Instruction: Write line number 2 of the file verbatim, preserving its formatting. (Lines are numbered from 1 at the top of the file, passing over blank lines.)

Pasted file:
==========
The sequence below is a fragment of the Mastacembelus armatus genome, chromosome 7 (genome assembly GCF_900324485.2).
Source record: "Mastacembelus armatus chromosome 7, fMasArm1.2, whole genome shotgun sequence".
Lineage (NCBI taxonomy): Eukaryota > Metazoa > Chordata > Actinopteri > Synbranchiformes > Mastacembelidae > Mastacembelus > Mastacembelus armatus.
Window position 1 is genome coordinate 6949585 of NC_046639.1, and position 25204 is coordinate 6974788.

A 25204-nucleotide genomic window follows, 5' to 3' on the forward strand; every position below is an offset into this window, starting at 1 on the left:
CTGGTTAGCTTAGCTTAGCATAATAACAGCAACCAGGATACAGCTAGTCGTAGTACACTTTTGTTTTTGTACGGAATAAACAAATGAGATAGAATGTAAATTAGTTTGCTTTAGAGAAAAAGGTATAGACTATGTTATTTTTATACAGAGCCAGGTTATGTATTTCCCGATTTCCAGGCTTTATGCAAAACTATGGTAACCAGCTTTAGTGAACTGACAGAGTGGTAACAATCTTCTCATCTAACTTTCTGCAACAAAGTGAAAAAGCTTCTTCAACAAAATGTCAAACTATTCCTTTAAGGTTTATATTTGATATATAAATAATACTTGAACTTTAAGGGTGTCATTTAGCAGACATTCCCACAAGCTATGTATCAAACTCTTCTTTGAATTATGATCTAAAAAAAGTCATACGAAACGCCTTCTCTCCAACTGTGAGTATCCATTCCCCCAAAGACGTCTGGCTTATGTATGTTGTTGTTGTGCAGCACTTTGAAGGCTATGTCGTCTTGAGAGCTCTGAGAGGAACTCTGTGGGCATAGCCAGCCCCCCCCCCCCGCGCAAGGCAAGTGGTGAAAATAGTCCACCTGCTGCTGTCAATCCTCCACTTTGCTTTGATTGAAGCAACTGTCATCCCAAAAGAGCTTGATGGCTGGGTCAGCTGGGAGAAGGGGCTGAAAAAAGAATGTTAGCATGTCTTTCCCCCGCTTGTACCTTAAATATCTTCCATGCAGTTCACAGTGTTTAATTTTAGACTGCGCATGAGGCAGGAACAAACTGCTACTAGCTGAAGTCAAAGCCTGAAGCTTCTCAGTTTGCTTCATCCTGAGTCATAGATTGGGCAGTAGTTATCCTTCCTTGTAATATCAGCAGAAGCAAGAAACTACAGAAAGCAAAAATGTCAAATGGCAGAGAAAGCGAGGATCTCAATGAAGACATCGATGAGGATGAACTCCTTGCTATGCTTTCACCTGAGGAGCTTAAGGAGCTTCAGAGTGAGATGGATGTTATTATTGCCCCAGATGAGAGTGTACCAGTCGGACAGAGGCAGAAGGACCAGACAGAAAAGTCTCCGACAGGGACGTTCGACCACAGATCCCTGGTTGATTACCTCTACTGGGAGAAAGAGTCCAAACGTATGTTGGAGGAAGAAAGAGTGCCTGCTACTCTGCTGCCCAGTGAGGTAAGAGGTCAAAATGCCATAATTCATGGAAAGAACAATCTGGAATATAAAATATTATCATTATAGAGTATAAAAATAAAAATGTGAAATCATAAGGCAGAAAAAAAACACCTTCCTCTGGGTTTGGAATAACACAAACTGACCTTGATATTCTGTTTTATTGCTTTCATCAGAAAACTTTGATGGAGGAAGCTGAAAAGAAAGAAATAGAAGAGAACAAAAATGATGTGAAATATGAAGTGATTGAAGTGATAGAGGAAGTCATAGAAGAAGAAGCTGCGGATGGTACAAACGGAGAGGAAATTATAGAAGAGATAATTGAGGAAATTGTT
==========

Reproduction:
Source record: "Mastacembelus armatus chromosome 7, fMasArm1.2, whole genome shotgun sequence".